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In nature when people perceive a point source of audio moving in 3D space say when I am stationary and listening to someone talking who is walking around me does my perception of that audio benefit from resolving out the phase differences in the audio as it is processed and combined knowing I have two ears ? In other words, is human acoustic processing fast enough to be sensitive to phase difference due to separation in 3D space of our ear drums ? Or is localization abilities simply due to amplitude differences due to distance ?

I know some predatory birds earn a living by localizing in 3D space their prey. They process incoming audio data in a certain location on one side of the brain and the neurons from each ear that transport the audio signal to that brain location are of the same length ( so both neural pathways incur the same temporal delay ) however interestingly this brain location is on one side of the brain and the neuron coming from the ear on the same side of the brain winds back and forth burning up its length in a coil before reaching this audio processing center. Its doing this to maintain phase accurate audio information being received from each ear.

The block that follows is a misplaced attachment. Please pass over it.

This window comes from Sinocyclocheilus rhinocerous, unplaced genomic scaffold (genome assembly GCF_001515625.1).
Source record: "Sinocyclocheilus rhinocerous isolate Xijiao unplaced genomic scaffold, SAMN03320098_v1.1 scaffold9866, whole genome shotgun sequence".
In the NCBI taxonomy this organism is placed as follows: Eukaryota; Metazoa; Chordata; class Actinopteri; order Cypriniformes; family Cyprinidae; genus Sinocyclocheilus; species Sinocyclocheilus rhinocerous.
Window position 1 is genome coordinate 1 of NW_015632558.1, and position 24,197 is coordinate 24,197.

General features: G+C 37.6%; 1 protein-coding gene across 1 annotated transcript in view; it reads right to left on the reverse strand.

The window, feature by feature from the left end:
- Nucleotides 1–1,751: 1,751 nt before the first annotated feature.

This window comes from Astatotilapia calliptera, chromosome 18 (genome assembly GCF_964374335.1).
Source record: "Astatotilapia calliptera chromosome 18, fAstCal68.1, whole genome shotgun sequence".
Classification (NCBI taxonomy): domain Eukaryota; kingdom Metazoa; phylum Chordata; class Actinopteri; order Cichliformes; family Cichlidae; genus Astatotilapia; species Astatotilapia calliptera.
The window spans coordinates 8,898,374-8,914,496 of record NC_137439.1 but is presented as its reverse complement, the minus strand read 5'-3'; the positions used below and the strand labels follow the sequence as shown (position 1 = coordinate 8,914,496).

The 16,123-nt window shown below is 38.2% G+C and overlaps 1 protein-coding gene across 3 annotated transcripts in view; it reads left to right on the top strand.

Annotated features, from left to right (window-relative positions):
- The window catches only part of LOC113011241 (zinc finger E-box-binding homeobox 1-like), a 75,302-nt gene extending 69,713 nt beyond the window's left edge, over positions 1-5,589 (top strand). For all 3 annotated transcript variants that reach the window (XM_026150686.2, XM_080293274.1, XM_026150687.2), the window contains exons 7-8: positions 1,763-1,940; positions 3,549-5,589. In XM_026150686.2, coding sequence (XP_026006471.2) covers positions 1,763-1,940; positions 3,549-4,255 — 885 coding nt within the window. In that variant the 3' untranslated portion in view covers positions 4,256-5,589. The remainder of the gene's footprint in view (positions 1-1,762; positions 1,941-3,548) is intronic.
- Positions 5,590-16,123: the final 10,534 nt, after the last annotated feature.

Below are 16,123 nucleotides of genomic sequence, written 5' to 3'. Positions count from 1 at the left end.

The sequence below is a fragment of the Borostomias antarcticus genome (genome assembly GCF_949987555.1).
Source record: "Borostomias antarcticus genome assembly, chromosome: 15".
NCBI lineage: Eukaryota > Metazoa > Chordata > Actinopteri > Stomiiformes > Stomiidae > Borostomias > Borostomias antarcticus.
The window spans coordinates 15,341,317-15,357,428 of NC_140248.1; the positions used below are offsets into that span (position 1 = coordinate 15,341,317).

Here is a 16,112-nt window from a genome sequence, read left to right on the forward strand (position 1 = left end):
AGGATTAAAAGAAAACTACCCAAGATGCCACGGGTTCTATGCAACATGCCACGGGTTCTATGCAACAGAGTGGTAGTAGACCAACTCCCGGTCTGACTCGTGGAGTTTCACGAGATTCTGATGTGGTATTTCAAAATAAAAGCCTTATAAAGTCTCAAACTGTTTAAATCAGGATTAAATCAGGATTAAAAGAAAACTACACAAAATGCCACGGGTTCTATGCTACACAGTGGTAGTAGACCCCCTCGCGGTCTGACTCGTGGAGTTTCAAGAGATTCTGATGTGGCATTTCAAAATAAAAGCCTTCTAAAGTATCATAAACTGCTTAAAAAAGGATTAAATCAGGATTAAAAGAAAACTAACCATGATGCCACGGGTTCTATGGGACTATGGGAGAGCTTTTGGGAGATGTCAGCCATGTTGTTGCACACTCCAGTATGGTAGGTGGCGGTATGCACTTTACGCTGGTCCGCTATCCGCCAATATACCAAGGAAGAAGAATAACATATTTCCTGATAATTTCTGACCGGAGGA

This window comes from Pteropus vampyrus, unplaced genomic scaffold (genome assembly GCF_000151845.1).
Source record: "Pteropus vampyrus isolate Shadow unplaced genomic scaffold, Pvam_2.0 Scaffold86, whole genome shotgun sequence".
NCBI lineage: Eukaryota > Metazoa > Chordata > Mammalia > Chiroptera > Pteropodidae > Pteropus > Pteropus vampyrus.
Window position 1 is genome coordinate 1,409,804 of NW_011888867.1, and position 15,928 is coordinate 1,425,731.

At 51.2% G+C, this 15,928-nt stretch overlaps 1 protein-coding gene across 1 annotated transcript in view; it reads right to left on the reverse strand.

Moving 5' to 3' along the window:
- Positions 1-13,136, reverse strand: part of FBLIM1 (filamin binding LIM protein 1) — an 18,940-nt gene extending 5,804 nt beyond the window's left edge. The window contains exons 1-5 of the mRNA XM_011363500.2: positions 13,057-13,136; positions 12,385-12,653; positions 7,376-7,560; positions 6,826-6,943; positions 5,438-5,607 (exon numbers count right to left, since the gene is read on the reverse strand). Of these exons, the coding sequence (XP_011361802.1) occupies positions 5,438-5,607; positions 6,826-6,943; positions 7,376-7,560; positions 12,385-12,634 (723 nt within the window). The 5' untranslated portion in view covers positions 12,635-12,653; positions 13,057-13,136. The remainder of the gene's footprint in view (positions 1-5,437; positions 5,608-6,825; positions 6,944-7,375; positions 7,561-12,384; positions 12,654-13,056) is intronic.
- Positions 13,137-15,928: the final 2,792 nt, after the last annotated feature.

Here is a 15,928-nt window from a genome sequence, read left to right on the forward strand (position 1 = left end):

UPDATE I will update this to show some back of the napkin maths to zero in on wave length in hearing freq range to reveal the time periods we are dealing with

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Human perception of location in azimuth of low frequency sounds (or low frequency envelopes of higher-frequency sounds) includes use of interaural time differences - this is the phase coding you're talking about. There is some rather specialized circuitry in the auditory brainstem to perform those calculations. Your description of how predatory birds accomplish it is the same as is done in humans - this is an evolutionarily conserved trait in land vertebrates.

At higher frequencies, the time between waves is too fast to estimate phase lags, but the head is better at attenuating sound so intensity differences are used. Wikipedia has a fairly informative page on sound localization which would be a good starting point for further reading.

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